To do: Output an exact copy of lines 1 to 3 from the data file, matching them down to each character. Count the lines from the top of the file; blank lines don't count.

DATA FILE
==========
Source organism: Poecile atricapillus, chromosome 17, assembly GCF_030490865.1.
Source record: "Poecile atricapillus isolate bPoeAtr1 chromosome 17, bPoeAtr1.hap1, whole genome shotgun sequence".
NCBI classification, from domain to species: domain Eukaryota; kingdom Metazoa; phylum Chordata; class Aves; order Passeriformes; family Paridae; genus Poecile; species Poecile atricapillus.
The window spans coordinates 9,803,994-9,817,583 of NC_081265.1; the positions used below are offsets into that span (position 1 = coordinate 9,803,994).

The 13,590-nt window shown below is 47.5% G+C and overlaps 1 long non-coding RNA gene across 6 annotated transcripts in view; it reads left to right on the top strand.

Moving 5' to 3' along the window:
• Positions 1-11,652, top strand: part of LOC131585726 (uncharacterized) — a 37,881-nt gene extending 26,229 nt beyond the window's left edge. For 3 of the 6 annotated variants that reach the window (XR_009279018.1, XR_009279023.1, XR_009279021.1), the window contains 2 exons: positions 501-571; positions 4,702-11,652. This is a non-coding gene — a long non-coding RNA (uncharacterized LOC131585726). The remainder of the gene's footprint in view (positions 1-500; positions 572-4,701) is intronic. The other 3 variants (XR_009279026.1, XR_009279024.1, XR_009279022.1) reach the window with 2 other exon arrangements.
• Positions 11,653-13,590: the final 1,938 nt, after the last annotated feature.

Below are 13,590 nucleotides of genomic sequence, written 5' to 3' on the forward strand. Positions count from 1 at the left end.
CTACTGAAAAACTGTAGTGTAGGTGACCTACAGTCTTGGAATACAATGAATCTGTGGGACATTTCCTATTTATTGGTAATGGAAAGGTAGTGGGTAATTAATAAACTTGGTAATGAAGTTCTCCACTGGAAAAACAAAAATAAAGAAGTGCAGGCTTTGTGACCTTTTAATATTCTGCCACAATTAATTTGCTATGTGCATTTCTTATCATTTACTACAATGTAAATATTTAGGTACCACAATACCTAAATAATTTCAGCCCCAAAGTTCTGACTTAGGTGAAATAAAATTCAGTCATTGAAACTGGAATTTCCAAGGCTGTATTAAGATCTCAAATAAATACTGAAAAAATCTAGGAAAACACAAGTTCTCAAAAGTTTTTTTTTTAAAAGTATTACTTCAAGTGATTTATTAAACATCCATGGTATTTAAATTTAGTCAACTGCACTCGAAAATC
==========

Source organism: Poecile atricapillus, chromosome 17, assembly GCF_030490865.1.
Source record: "Poecile atricapillus isolate bPoeAtr1 chromosome 17, bPoeAtr1.hap1, whole genome shotgun sequence".
NCBI classification, from domain to species: domain Eukaryota; kingdom Metazoa; phylum Chordata; class Aves; order Passeriformes; family Paridae; genus Poecile; species Poecile atricapillus.